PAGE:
As World Cup kicks off, spotlight shines on S. Africa's troubled past, hopeful future

The 32-team tournament showcases intense soccer action and attracts the most passionate fans in the world.
By Liz Clarke
Washington Post Staff Writer
Friday, June 11, 2010; 12:35 PM

JOHANNESBURG -- The 2010 World Cup got underway Friday amid elaborate pageantry, the blare of ubiquitous plastic horns known as vuvuzelas and profound grief over the tragic death of Nelson Mandela's 13-year-old great-granddaughter.

As the din of horn-blowing nearly drowned out the opening ceremony's music, hundreds of African dancers clad in yellow, red and green entertained a huge throng gathered for the kickoff of the month-long, 32-nation soccer tournament, which is being held in Africa for the first time.

But the jubilation was moderated somewhat by the absence of Mandela, the venerated former anti-apartheid leader and president who canceled his planned attendance -- an increasingly rare public appearance for the frail Nobel Peace Prize laureate -- following the death of his great-grandchild.

Zenani Mandela was killed Thursday night when the car she was riding in was involved in a one-car accident after a pre-tournament concert at Soweto's Orlando Stadium.

As a result, the Nelson Mandela Foundation announced that Mandela, 91, South Africa's first democratically elected president and the man most responsible for the choosing of South Africa to host the 2010 World Cup, would not attend Friday's opening ceremony or the tournament's first match.

The match, which began shortly after 4 p.m. (10 a.m. EDT) at the 94,700-seat Soccer City Stadium, pitted South Africa's beloved national team, known as Bafana Bafana, or "the Boys," against Mexico. South Africa scored first in the second half, but Mexico equalized 24 minutes later, and the match ended in a 1-1 draw.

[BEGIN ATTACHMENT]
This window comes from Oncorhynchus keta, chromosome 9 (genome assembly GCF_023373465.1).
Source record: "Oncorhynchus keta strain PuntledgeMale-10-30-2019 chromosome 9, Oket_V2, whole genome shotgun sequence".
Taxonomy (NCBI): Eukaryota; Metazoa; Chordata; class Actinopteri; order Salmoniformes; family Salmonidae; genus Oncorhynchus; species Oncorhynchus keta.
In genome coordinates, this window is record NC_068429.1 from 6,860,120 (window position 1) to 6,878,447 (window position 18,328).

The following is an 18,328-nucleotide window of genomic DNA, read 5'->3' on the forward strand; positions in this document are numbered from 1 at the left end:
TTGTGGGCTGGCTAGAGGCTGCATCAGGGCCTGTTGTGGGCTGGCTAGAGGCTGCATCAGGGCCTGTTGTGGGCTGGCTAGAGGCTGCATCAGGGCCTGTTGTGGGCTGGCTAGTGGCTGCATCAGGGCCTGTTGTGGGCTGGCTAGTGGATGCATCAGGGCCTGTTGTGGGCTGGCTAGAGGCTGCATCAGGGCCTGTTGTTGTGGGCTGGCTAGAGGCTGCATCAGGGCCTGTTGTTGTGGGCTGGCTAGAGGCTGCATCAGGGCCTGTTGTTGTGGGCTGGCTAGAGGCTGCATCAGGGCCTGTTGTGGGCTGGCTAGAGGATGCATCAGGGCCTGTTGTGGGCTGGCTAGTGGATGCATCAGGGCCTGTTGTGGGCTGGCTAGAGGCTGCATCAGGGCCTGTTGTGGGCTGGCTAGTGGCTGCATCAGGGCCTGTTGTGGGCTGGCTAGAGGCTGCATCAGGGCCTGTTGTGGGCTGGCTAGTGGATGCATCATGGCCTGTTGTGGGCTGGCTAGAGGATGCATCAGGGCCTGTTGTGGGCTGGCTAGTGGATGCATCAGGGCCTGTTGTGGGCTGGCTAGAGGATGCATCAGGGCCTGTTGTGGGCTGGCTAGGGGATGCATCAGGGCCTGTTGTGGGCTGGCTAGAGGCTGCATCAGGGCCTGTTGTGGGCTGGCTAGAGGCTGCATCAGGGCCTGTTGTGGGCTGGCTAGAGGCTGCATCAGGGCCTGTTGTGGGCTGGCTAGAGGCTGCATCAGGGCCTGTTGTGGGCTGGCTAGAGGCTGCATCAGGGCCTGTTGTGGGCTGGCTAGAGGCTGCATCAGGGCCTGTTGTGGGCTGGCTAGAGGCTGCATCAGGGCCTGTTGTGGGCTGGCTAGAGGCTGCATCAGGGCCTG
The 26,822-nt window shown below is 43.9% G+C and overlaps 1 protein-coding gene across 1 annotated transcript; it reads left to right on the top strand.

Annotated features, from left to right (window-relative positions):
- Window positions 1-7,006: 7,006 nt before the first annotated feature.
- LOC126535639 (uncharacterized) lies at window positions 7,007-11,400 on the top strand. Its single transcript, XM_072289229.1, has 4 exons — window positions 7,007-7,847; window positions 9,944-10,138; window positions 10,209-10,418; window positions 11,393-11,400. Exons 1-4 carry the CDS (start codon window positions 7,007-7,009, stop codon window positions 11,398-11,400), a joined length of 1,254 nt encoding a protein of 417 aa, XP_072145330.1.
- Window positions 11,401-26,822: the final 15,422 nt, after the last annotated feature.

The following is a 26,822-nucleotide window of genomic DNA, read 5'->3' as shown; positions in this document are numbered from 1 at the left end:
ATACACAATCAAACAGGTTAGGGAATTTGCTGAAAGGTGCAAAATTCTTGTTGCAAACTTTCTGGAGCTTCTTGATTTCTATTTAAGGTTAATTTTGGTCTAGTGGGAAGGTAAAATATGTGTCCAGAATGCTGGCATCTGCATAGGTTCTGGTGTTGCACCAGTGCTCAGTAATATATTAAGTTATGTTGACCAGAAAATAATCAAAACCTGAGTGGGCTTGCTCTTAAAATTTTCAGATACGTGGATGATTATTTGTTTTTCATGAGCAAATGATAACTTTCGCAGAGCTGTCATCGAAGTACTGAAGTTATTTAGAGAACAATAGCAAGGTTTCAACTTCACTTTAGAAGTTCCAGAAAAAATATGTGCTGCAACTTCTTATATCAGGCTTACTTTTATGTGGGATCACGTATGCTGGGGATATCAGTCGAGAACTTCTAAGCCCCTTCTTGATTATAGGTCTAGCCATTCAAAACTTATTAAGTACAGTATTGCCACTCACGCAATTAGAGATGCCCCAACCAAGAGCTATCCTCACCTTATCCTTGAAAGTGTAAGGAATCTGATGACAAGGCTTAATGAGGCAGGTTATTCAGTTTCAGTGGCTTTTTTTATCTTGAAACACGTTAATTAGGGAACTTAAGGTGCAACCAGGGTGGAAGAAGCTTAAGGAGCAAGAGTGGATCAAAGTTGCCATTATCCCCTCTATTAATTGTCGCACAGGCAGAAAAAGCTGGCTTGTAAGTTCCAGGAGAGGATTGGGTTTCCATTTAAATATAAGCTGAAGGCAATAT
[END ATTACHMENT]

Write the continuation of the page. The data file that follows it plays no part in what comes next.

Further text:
To celebrate the first global sporting event to be contested on the African continent, the South African hosts staged a dazzling pageant on the soccer pitch that reflected the nation's arts, culture, song and dance, as well as multiple jet flyovers, fireworks and a giant dung beetle kicking a giant inflated soccer ball toward a goal.

Among the dignitaries in attendance were Archbishop Desmond Tutu, 78, the anti-apartheid activist who won the Nobel Peace Prize in 1984, and former South African president F.W. de Klerk, 74, who served as the last head of state of the apartheid era and was awarded the peace prize with Mandela in 1993 for his role in ending the system of racial segregation. Tutu could be seen dancing in the stands after South Africa scored its goal.

Also on hand were Vice President Biden, representing the United States at the opening ceremony, and the presidents of South Africa and Mexico: Jacob Zuma and Felipe Calderón.

From the moment South Africa was awarded the 2010 World Cup five years ago, there has been far more at stake than soccer. In being chosen to host the world's biggest sporting event, South Africa seized the global spotlight for good reasons rather than bad.

It won an opportunity, for four weeks this summer, to showcase its young democracy and the bonds that bind this improbable Rainbow Nation together.

And it won the chance to prove doubters wrong and change perceptions of a country that less than 20 years ago was deemed a global pariah, banned from the World Cup and Olympic Games because of its policy of racial discrimination known as apartheid.

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